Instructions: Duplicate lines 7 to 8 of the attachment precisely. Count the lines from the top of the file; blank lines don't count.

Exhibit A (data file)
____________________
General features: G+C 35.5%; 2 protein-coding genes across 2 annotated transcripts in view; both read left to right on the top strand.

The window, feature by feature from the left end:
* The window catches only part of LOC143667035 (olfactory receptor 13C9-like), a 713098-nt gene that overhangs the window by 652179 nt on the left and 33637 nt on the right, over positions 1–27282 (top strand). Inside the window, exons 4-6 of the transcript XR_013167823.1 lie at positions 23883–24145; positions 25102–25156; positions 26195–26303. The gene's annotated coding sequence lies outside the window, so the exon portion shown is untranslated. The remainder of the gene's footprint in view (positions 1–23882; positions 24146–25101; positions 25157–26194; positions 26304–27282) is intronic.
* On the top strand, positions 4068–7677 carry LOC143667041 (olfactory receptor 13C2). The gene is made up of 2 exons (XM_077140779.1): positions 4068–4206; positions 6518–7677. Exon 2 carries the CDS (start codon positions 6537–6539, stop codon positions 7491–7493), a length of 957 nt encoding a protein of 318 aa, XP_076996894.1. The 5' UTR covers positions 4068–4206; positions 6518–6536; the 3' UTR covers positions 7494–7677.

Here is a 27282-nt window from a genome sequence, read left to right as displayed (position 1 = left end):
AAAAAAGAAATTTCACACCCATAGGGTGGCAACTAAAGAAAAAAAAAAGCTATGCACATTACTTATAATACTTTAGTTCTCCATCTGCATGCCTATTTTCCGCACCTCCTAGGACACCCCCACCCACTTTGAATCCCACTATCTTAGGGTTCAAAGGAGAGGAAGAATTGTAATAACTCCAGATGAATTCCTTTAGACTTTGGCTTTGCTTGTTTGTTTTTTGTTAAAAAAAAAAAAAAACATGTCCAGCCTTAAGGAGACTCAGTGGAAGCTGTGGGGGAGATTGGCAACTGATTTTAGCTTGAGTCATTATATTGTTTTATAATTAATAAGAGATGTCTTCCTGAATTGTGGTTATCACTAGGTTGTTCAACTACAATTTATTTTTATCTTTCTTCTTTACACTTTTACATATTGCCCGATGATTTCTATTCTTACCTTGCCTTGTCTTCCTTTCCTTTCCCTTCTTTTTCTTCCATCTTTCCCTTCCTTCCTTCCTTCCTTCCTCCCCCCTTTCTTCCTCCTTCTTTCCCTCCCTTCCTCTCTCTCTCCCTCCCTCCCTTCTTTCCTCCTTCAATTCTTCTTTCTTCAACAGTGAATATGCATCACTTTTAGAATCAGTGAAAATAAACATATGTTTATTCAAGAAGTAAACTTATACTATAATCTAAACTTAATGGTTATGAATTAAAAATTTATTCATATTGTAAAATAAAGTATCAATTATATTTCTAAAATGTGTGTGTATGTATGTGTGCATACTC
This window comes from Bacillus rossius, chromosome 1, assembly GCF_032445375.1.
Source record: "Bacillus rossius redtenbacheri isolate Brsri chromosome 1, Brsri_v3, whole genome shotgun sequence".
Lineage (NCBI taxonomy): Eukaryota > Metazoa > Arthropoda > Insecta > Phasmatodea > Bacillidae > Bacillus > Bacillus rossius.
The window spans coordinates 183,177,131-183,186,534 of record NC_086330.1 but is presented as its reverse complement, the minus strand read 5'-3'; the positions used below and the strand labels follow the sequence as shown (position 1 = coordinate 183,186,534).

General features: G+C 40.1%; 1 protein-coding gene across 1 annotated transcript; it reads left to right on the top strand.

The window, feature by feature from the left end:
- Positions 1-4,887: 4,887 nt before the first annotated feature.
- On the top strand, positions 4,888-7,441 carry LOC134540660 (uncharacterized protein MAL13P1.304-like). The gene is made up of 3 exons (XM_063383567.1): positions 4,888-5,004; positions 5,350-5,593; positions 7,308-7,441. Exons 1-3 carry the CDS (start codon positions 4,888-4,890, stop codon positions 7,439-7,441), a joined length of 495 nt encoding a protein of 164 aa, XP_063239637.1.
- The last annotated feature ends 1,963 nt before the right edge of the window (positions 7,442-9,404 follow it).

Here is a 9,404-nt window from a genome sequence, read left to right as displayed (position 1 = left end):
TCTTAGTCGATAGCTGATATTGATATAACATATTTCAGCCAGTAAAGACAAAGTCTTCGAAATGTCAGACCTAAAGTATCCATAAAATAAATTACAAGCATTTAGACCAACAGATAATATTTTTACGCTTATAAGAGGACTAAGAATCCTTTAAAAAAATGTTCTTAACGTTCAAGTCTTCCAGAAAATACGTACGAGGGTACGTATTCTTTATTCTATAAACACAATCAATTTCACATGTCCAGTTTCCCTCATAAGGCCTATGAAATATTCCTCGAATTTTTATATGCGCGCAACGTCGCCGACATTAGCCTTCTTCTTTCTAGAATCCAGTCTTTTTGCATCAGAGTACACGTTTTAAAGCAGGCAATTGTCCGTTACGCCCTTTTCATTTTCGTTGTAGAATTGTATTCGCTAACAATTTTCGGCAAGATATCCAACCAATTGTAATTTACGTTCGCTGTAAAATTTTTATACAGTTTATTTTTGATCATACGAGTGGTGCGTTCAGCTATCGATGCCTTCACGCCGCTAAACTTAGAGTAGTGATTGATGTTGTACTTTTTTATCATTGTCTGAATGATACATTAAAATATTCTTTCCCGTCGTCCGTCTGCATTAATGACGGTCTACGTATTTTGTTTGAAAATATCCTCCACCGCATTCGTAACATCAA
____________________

This window comes from Bacillus rossius, chromosome 1, assembly GCF_032445375.1.
Source record: "Bacillus rossius redtenbacheri isolate Brsri chromosome 1, Brsri_v3, whole genome shotgun sequence".